Neoprene works great up here in
Northeastern PA. I paddle year round and never had a problem in ice cold water. NRS Reactor gloves and NRS slip-on booties.

Tried them…hate them
I used the techamphib’s this season. They were recommended to me a few folks that love them.

Problem #1: The heel and the stiff sole catch under the seat when I kneel in my canoe.

Problem #2: The narrow footprint of the sole and the higher heel threw me off balance twice on a portage. I turned my ankle and clobbered my head in the canoe I was carrying because of this.

I’ve gone back to NRS boundary shoes (similar to Chota Mukluks) and Teva neutrons for hot weather. The new Teva Gammas seem to be an improvment on the Neutrons (stiffer sole maybe?)

Seal Skin’s gloves, like their socks have very poor breathability. From the moment I put them on in cooler weather, my hands/feet get cold. The waterproofness of Seal Skins is only temporary, because of the high use of hands and feet they spring leaks quickly. This is why most reputable manufacturers have given up on making waterproof/breathable gloves. I’m going to concur with the previous poster and say go neoprene, I currently use NRS rapid gloves for Winter and Summer.

River shoes
River shoes: Nike Tokete Mid

Wouldn’t have bought them if I hadn’t caught them on sale, but they have worked well for me.

I like the fore, mid and heel straps for adjustments, and they give me some ankle support.

Keeps the gravel out well. They will stink, but don’t they all. I just rinse them out & air dry them in the shade.

When temp drops I pull on NRS Boundary Shoes(boots) & heavy wool socks; they’re basically the same design as Choata mukluks. So far they have kept the water out, as long as I keep the boot tops above water level. Keep feet fairly warm; glad I bought em.

Gloves: I have Choatas & NRS gloves, but haven’t found anything yet that “really” keep my hands warm & dry. Tempted to try the NRS Reactor or Seal Skinz.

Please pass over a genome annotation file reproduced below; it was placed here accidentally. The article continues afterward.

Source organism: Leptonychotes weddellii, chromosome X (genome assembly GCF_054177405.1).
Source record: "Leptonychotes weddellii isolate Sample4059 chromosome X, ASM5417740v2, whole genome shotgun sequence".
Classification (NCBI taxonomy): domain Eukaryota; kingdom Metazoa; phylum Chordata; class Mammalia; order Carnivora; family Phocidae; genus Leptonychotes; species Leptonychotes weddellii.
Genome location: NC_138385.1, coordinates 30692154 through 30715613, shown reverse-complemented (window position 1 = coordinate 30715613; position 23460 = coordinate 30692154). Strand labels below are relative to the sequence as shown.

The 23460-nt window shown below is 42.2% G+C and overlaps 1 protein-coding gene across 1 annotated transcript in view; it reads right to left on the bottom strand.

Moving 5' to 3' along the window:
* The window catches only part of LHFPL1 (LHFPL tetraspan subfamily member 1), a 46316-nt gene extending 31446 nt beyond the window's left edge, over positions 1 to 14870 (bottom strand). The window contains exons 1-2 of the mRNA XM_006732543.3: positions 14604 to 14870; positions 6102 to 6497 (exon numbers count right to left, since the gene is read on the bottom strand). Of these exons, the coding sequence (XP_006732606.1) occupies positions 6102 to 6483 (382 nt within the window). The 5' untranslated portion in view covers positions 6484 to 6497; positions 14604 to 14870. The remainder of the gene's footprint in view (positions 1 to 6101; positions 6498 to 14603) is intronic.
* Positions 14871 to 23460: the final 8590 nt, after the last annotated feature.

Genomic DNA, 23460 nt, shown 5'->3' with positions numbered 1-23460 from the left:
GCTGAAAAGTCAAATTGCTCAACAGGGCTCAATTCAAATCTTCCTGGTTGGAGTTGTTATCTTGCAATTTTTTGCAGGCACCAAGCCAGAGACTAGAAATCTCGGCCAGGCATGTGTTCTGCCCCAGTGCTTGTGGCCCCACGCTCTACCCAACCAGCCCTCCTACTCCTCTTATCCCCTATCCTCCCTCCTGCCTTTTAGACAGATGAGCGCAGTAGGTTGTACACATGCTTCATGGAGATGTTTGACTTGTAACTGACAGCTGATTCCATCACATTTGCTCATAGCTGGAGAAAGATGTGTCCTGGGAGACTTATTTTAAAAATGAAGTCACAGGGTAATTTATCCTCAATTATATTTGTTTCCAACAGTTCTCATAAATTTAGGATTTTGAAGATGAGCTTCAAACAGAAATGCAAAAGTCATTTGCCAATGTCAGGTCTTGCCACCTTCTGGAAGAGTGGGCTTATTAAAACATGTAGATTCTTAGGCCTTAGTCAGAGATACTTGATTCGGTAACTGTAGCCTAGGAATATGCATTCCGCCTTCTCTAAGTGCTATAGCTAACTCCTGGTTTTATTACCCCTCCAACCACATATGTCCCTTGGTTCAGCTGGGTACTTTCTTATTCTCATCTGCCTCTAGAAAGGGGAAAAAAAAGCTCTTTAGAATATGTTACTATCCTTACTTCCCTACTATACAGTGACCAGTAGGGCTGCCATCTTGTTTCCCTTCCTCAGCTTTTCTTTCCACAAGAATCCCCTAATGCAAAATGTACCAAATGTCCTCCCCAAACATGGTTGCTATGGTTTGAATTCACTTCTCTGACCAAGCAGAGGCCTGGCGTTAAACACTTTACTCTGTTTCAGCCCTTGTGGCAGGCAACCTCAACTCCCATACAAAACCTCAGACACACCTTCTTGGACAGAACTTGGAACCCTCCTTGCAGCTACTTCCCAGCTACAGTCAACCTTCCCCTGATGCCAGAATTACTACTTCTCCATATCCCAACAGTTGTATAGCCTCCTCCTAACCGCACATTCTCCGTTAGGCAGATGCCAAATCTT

Best bet; buy a good pair of gloves & keep your hands out of the water…easier said than done.


I use fleece lined neoprene
by Aleutian. About $20 at Sportsman’s Warehouse. They are warm when wet to about 30deg. After that, I use Nordic Blue dry gloves. Warm but stiff. For footwear, I use Chota Mukluks for really cold weather… otherwise NRS rodeo socks over fleece socks.

I love my Salomons

– Last Updated: Nov-17-05 2:44 PM EST –

In winter I wear them over sealskinz socks.

I wear Glacier Gloves in the winter, have used fingerless gloves in the summer, but now I just let nice callouses build up. (for kayaking).

Chota and Five Ten Nemo’s
If not in a dry suit then the Chota quiclace mucklucks as they form fit so it fill up with water in a capsize will not be hard to lift leg above water to climb back in or get to shore.

If in a dry suit Five Ten Nemo shoes have a special aqua stealth sole that is almost as good as felt very very sticky. The shoe is quite warm stretches to accomadate thick socks and does don fill will water either.

I use Nordic Blue dry gloves for both canoeing and kayaking check out posts here about them. Warm hands and feet make for better ability to get exercise imo

a vote for tech amphibs…
with the sole as beefy and inflexible as it is, they are a bit bulky for a kayak but would be pretty ideal for a canoe.

Teva Gamma Pros?
Anyone have any experience with this?

Campmor has them on sale for $30. Which is a lot better than $60-80 for the Tecnica/Salomon/Merrel’s that I am looking at.

would you still be “naked” if you don shoes and gloves? :slight_smile:


Sorry, couldn’t resist.

Like JackL said, the running shoes work
great. Like them a lot better than expensive river shoes. I’m cheaper than jack. Just looked in my closet, found a couple of old pair, and use those. The old beat up New Balances seem to dry better than the Asics Tigers, tho.

NRS Rapid gloves and Teva Gamma Pro
The Rapid gloves are on sale at NRS and Amazon (which is really NRS) for $16. And the Teva Gamma Pro’s are only $30 at campmor.

I would rather have Tecnica Torrents, Salomon Tech Amphibs, or Merrell Waterpros, but for this price, I can sacrifice my desire for the ultimate shoe.

Thanks everyone for your input!

Teva Gamma Pro
I have a pair that I wear almost exclusively. I wear a pair of Reed aquatherm socks to keep the sand away from my skin and it works well. For some reason however, every one in a while they untie themselves even with double knots. Other than that they are the best system I have used yet.